Director: Andrés Muschietti
Cast: Jessica Chastain, Nikolaj Coster-Waldau, Megan Charpentier, Isabelle Nélisse, Daniel Kash, Jane Moffat
MPAA Rating: (for violence and terror, some disturbing images and thematic elements)
Running Time: 1:40
Release Date: 1/18/13
Review by Mark Dujsik | January 18, 2013
Characters repeatedly ask, "Who is Mama?" In case we're unclear about the titular figure in Mama, the screenplay helpfully explains to us three times exactly who she is. Of course, the explanations barely matter, given that any kind of suspense or mystery surrounding the supernatural character is undermined once the movie shows us what Mama is at the end of the prologue. The pieces of information that follow are just the mechanics.
That prologue is the most chilling part of Mama, though for reasons the remainder of the movie bypasses. Setting itself up as a warped fairy tale with an opening title card that scrawls out "Once upon a time," the opening details a regular man who, after the most recent financial crisis, kills some of his co-workers, returns home to murder his wife, and takes his two young daughters in his escape. After a car crash, the trio ends up at a cabin in the woods, where they take shelter. Eventually, the father decides what he believes he must do, but before he can kill his elder daughter, two ghastly, brown arms wrap themselves around his face and pull him into the darkness of the room. The figure attached to the arms approaches the children in a subjective camera shot; from that and the montage of a child's drawings over the credits, we gather that the presence watches over the girls.
This is Mama. Characters can pose questions about it; director Andrés Muschietti can provide reveal after anticlimactic reveal of it. Nothing changes in our perception of the ghostly personage, except perhaps in our unwillingness to go along with Muschietti and fellow screenwriters Barbara Muschietti (the director's sister) and Neil Cross' attempts to sympathize with Mama after the character's history has been revealed (again, three times). Mama is a force of raw but warped maternal instinct, willing and able to dispense supernatural punishment to anyone whom it perceives getting in the way of its self-appointed duties.
Those are challenged five years later when the efforts of the girl's uncle Lucas (Nikolaj Coster-Waldau) to find them succeed. Victoria (Megan Charpentier) and Lilly (Isabelle Nélisse) have survived in the cabin on a diet that has left them emaciated (and digital). They have become feral, crawling on all fours and becoming defensive when approached by others.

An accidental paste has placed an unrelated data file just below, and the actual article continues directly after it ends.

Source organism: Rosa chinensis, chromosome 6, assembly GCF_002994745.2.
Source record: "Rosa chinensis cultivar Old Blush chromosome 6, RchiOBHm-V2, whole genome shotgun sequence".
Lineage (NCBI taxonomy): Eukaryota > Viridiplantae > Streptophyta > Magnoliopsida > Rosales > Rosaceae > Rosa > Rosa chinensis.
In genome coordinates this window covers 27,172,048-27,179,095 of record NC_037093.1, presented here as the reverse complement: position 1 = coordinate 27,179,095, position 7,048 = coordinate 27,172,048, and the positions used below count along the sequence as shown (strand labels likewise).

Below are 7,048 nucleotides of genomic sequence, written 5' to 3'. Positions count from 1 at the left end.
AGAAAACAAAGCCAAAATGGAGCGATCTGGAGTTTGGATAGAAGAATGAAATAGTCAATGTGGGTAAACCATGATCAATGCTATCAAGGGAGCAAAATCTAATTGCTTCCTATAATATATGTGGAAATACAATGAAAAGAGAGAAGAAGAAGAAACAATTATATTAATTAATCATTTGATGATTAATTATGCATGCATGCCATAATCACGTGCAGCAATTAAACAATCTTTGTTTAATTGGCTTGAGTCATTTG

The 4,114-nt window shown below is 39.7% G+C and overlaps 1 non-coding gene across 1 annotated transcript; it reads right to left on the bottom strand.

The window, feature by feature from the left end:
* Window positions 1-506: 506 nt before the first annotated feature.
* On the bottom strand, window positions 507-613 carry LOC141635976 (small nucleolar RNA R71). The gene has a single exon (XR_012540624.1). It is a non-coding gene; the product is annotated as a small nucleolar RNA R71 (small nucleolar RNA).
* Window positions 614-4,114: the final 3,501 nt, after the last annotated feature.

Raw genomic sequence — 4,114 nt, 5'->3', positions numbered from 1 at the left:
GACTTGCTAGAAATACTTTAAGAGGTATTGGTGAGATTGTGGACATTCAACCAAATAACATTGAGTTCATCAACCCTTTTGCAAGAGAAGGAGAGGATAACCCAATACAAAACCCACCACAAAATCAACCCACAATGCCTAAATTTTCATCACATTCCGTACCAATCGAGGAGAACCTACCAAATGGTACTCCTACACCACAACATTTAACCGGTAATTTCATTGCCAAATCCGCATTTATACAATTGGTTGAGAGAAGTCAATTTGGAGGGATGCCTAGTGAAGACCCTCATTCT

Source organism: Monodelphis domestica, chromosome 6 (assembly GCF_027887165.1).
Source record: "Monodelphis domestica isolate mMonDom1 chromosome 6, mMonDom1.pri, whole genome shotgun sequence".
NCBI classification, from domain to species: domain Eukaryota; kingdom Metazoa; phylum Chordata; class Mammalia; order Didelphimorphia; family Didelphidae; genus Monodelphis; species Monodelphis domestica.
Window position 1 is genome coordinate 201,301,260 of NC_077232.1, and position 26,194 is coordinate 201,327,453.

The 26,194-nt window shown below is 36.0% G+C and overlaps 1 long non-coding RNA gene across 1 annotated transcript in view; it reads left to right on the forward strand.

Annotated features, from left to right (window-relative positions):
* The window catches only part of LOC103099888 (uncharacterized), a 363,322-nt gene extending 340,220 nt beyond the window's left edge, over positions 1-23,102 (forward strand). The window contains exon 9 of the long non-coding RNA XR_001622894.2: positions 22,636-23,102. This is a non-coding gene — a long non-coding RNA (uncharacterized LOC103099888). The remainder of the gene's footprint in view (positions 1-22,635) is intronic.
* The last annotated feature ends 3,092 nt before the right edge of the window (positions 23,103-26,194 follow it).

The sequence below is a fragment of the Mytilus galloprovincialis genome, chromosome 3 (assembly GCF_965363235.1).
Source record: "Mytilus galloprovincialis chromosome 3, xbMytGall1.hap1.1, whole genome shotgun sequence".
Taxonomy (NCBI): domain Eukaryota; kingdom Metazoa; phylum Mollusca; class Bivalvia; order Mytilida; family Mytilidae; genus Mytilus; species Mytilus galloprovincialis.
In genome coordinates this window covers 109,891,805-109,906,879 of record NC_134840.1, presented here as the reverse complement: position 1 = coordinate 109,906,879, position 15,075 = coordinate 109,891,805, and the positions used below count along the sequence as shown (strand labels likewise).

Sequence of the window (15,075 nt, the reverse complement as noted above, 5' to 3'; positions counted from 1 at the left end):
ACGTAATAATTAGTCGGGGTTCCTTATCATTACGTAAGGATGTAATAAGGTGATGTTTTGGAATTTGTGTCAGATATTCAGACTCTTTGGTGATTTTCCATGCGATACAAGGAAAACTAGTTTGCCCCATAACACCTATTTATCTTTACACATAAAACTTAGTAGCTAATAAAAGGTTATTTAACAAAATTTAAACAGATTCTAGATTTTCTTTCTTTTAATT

Dr. Dreyfus (Daniel Kash), the girls' psychiatrist, begins his strange fascination with Mama almost immediately. Despite the countless other aspects of their psychological state, for some reason the good doctor's testimony at a custody hearing to determine if Lucas and his live-in girlfriend Annabel (Jessica Chastain) will have guardianship over the girls focuses almost exclusively on the figure he assumes they invented in their minds. Exposition must be inserted somewhere—no matter how awkwardly.
Victoria and Lilly stay with Lucas and Annabel in a house provided by Dreyfus' institute. The couple will raise the girls; the doctor will study them.
To no one's surprise, Mama has followed them to the house. The movie offers plenty of scenes in which the ghost's presence is revealed to little effect besides establishing what we already know—that Mama has followed them to the house. Lilly plays tug-of-war with a blanket in her room, and the static shot looking from the hallways shows Victoria appearing somewhere else. Clearly, it's Mama in the room. Annabel puts away laundry in the girls' room as a form covered by a blanket that she assumes is Lilly sits in the corner, and Muschietti cuts to the kitchen where Victoria announces that Lilly is with her. Clearly, it's Mama in the room. The process repeats itself, with Mama materializing and disappearing at the will of the screenplay's attempts to gin up nonexistent tension.
Save for one instance before the climax in which Mama tries to dispatch a character, the screenplay runs around in circles while Dreyfus starts an investigation into whoever Mama might be or might have been. He encounters that most contrived device: a character—in this instance, a public records employee (Diane Gordon)—who has all the vital information conveniently at her disposal, even if that means she searches for a living person in records that over a century old and has a pretty well-thought-out theory about ghosts despite saying that she isn't a religious person. She explains the story to Dreyfus twice, and Annabel has a first-person dream of that sad tale (It turns out to be a dream within dream, just in case the other shock effects aren't cheap enough).Once everyone is finally on the same page, they can start doing the requisite questionable things, like wandering off alone to the cabin in the woods just in time for night to fall when they arrive. The most questionable part of Mama, though, comes with its climax, as Muschietti tries to elicit pathos from a twisted digital creation and a final act offers a misguided, inexplicable, and perverse sort of sacrifice.
Copyright © 2013 by Mark Dujsik. All rights reserved.
Buy Related Products